News State QLD News Queensland Labor stalwart Terry Mackenroth dies from lung tumour

Queensland Labor stalwart Terry Mackenroth dies from lung tumour

terry mackenroth
Terry Mackenroth retired from politics in 2005. Photo: AAP
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Former Labor deputy premier and treasurer Terry Mackenroth has died less than a fortnight after being diagnosed with a lung tumour.

He was 68.

Mr Mackenroth had been optimistic of surviving the tumour, which was found during treatment for pneumonia at the Mater Hospital, but the Labor stalwart’s health declined quickly.

The diagnosis came 20 years after he overcame lung cancer.

The Mackenroth family released a statement, saying they were “heartbroken” and that Mr Mackenroth died on Monday afternoon.

“Terry was determined to fight the cancer, however the tumour was too aggressive and, following his recent pneumonia, it was a battle he just couldn’t win,” the family statement said.

Mr Mackenroth retired as an MP in 2005 after 28 years in the Queensland Parliament, his career bridging three periods of state politics – from the Labor wilderness years when Joh Bjelke-Petersen and the National Party ruled the roost, through the ALP’s renaissance under Wayne Goss and finally through to the Beattie era.

He was elected in 1977 to the Brisbane seat of Chatsworth and spent 12 years in opposition until Mr Goss led the ALP to power in 1989.

terry mackenroth
A statement said the Mackenroth family was “heartbroken”. Photo: AAP

Mr Mackenroth became minister for police and emergency services, then took on the portfolios of housing and local government before Labor was briefly sent back into opposition in 1996.

In 1998, Mr Mackenroth returned to the ministry under new premier Peter Beattie, and became deputy premier in 2000 when Jim Elder resigned during the electoral rorts scandal, with Mr Beattie admiringly declaring he needed “a tough son of a bitch” by his side.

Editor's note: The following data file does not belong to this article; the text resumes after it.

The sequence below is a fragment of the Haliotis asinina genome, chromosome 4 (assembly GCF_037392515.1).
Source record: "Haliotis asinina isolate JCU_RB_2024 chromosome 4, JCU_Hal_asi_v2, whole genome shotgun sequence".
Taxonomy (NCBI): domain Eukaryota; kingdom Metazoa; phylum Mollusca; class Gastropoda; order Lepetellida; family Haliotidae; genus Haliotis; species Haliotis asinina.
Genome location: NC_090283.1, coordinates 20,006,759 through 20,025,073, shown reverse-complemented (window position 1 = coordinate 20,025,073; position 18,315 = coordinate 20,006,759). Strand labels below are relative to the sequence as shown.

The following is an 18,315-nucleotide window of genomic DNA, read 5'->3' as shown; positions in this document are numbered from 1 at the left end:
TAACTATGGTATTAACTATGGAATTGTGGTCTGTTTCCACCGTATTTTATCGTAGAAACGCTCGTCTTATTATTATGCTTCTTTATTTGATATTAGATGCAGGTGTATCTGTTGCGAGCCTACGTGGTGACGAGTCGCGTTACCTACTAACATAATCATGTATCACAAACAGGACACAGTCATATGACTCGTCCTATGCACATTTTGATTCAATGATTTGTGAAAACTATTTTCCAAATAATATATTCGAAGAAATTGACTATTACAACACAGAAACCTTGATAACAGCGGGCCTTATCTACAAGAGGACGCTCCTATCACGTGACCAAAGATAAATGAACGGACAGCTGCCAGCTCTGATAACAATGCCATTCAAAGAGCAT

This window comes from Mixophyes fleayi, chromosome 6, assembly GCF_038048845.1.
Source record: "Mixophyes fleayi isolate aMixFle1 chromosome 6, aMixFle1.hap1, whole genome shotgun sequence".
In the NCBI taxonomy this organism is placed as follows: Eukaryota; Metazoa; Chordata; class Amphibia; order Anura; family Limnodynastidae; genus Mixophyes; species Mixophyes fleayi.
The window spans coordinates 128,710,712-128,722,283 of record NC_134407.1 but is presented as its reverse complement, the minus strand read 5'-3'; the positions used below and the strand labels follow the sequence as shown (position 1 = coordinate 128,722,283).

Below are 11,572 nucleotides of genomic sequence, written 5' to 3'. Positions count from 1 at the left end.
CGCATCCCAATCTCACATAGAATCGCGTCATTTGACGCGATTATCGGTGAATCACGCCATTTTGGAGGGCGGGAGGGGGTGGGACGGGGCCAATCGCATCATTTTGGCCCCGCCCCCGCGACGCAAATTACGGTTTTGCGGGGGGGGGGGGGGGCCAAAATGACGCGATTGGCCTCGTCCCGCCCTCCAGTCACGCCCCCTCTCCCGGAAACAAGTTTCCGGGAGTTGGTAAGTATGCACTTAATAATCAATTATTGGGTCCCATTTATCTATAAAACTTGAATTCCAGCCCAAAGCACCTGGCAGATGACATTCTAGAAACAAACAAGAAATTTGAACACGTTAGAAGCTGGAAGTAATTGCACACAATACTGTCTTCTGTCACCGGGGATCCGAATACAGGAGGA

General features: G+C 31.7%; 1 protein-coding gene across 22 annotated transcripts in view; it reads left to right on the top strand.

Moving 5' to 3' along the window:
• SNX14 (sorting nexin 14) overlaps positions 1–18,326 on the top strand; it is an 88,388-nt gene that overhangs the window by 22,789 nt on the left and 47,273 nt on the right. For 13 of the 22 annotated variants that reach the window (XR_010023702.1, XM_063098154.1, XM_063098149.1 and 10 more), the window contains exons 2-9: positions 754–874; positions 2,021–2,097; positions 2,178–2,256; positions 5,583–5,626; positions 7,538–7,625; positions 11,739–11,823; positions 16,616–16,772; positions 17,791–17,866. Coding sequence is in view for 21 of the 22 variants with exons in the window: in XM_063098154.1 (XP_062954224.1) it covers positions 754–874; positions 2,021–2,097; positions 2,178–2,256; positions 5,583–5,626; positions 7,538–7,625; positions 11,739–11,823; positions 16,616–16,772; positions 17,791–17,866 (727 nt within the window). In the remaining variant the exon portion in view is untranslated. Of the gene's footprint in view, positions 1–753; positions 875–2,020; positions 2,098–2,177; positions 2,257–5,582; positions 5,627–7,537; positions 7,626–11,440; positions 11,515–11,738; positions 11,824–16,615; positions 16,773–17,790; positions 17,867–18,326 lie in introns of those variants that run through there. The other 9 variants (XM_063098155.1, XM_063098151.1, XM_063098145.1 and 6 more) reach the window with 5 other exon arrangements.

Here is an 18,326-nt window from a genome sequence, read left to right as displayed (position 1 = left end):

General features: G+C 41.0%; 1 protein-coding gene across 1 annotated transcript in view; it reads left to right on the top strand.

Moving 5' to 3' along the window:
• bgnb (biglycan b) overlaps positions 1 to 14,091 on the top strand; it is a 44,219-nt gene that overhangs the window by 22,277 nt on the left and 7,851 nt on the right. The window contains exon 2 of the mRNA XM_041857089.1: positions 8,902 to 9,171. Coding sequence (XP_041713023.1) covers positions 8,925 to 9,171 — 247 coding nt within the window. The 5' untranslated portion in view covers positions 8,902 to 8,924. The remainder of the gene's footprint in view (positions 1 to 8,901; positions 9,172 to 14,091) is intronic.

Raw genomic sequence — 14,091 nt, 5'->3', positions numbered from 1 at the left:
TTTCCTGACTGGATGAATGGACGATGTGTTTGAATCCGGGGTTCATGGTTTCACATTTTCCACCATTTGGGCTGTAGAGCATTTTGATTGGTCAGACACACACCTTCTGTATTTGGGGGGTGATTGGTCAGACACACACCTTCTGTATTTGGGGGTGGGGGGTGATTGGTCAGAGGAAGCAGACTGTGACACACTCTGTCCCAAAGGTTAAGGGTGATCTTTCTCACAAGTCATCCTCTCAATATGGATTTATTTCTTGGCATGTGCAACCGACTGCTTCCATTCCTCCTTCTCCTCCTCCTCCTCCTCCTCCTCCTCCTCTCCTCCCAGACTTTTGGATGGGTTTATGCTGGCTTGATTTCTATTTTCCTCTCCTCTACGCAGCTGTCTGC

Mr Mackenroth was treasurer from 2001 to 2005, earning the accolade “Magnificent Mackenroth” from his leader when he delivered a surplus.

Known as “the Fox” for his political wiles, Mr Mackenroth used his gravelly voice and straightforward approach to contrast with some of the more colourful behaviour and rhetorical flourishes of Mr Beattie.

He prided himself on his gruff demeanour and plain style, avoiding what he felt were unnecessary embellishments and games by other parliamentarians.

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Former premier Peter Beattie declared Mr Mackenroth “a tough son of a bitch”. Photo: ABC

After leaving parliament, Mr Mackenroth was caught up in a controversy as a lobbyist and property industry director, when it was alleged that he had inappropriately used his intimate knowledge of the SEQ Regional Plan which he had been instrumental in creating.

He was cleared of all misconduct allegations.

He quit as a lobbyist but remained heavily involved in public life.

In 2006, he was a member of the Cyclone Larry Operation Recovery Taskforce and chairman of the appeal.

A year later, he was appointed to the Local Government Reform Commission.

In 2013, he was chairman of the Queensland Floods Appeal.

He became a trustee of Q Super in 2016 and was active in the administration of rugby league and netball.

Mr Mackenroth is survived by his wife, two daughters and four grandchildren.


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